Managing Sick Days

I’ve been up all through the night with stomach cramps that feeling like I’m being kicked. I’d tell you more, but, you know, TMI.

When the alarm rang at 5AM, I knew there was now way I could go in. I needed a sub.

For many teachers, preparing for and cleaning up after a substitute is a nightmare. We will just drag our weak, sniffily, infectious bodies into school rather than surrender control of our classroom to a substitute.

I’ve written about how I manage my class when I’m away several times over the years. When I was working in Oakland California, the school culture around substitute was so toxic, that I needed fairly drastic methods to ensure that my students were well behaved and productive in my absence.

This year, I’ve discovered some new tools that make managing substitute days even easier. Adding these new tools, with some of my tried-and-true practices from the past, I offer for your consideration six steps to a stress-fee sick day.

  1. Meaningful Work. This is important all the time, but extra true when I’m away. My 11th graders don’t do worksheets, answers basic comprehension questions about their reading, or take quizzes. Instead, they engage deeply with primary source documents, gather evidence from these documents, analyze it, and write papers. This week, they’re researching the 1794 Congressional race in Philadelphia.
  2. Cooperative Teams. My students sit in tables, rather than in rows. Each table consist of three to five students who collaborate on their papers. Yes, conflicts arise. Some students think that they can free-ride on the work of others. I’m okay with this, not because I’m okay with free-riders, but because I want my students to learn conflict-resolution and leadership skills.  When these issues come up, I ask my team to try two different solutions to the problem before I intervene. They have to create the solution, tell me what they are going to do, then report back after a week and let me know how the solution went. Give two chances to solve the problem; I’m rarely needed to fit it for them.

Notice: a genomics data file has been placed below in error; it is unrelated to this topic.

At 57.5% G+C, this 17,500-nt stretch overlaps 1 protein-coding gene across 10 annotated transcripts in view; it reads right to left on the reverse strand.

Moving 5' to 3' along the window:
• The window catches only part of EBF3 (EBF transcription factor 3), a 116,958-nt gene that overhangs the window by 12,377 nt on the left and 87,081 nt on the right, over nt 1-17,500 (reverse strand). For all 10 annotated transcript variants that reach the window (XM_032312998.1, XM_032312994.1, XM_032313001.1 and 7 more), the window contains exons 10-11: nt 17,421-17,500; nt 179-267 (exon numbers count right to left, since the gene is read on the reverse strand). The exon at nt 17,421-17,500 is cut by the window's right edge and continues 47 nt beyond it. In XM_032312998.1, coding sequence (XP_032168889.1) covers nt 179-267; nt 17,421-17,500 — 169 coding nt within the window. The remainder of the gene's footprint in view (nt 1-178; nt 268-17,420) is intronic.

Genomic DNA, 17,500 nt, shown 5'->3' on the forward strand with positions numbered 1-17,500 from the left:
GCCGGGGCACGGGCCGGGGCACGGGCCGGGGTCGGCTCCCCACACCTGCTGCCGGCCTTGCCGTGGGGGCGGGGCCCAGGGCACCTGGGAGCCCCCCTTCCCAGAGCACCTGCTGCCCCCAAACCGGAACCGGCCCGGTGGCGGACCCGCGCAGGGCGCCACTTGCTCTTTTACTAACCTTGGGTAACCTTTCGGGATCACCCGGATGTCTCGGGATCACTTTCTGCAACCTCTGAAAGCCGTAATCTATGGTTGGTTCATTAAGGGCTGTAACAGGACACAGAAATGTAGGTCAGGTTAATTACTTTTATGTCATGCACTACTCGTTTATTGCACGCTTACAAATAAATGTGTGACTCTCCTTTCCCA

3. Limited Control and Responsibility for their Time. At the beginning of each paper/project, I set up the calendar of due dates, and those dates don’t change just because I’m not here. Teams learn that they have some limited autonomy and control over their time. They also learn that if they waste time in class, they will have to assign themselves homework, because the deadlines don’t move.
  4. Project Managers (PMs).  Just last year, I started stealing some ideas from the stories my ex-wife would tell me about her job as a project manager in Silicon Valley. After the first couple of papers, I organize the teams so that my students will have jobs. During these semi-agile projects, “agile” being the style of management from which I stole and adapted these ideas, each team has a manager whom I meet with daily. I count on my PMs to make sure their teams are working and staying on task. The managers are responsible to decide who on their team was going the extra mile or not pulling their weight. Eventually, everyone gets a chance to lead a team and develop their skills.
  5. Google Docs and Email. My school district does a nice job of encouraging students to use their in-house Gmail accounts. As I got my sub-plans together yesterday, I email each of my project managers with the news that I was sick and what I needed each team to do that day. At the end of each period, I got a group of replies letting me know each teams progress. Because they write their papers, keep their notes, and analyze thier documents using Google tools that they share with me, I can watch them work in real time or look at thier progress whenever I have some extra time.
  6. Trust and Honesty. Most of my teams are on-track and doing well on their paper. One team is a day behind and assigned themselves homework. A second team is struggling getting one of the team members to contribute and the PM has called a team meeting for today. I spend a lot of time at the begining of the year building trusting relationships in my classroom. Days like yesterday are when that social and emotional work pay off.

Does it work perfectly? No. But it nearly does. Over the past eight years, I’ve had far, far more happy notes from substitutes than angry ones. As I sit here and write this, I can think of only two occasions when I have had to adjust our project calendar because too much time was wasted while I was out sick.

This is how I make my sub-days count.

What about you? How do you make sure that your students are productive and learning when you have to stay home?

  • AnneJolly

    One more idea